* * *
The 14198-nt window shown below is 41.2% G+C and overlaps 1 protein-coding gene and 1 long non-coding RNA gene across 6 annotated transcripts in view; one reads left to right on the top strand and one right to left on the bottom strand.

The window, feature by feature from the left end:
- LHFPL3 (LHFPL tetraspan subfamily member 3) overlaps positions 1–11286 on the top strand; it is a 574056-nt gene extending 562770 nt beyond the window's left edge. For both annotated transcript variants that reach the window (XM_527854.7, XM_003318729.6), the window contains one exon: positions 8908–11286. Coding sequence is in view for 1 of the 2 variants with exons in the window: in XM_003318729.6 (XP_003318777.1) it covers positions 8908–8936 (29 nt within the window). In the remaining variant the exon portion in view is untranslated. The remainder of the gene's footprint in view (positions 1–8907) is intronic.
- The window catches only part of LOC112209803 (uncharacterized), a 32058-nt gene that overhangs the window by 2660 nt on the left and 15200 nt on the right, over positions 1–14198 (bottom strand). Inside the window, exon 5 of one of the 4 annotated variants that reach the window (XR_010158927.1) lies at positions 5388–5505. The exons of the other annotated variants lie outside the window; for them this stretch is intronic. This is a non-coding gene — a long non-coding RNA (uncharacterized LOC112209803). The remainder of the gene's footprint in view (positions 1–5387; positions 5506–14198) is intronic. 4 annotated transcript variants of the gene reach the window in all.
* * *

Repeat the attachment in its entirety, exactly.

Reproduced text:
The 14198-nt window shown below is 41.2% G+C and overlaps 1 protein-coding gene and 1 long non-coding RNA gene across 6 annotated transcripts in view; one reads left to right on the top strand and one right to left on the bottom strand.

The window, feature by feature from the left end:
- LHFPL3 (LHFPL tetraspan subfamily member 3) overlaps positions 1–11286 on the top strand; it is a 574056-nt gene extending 562770 nt beyond the window's left edge. For both annotated transcript variants that reach the window (XM_527854.7, XM_003318729.6), the window contains one exon: positions 8908–11286. Coding sequence is in view for 1 of the 2 variants with exons in the window: in XM_003318729.6 (XP_003318777.1) it covers positions 8908–8936 (29 nt within the window). In the remaining variant the exon portion in view is untranslated. The remainder of the gene's footprint in view (positions 1–8907) is intronic.
- The window catches only part of LOC112209803 (uncharacterized), a 32058-nt gene that overhangs the window by 2660 nt on the left and 15200 nt on the right, over positions 1–14198 (bottom strand). Inside the window, exon 5 of one of the 4 annotated variants that reach the window (XR_010158927.1) lies at positions 5388–5505. The exons of the other annotated variants lie outside the window; for them this stretch is intronic. This is a non-coding gene — a long non-coding RNA (uncharacterized LOC112209803). The remainder of the gene's footprint in view (positions 1–5387; positions 5506–14198) is intronic. 4 annotated transcript variants of the gene reach the window in all.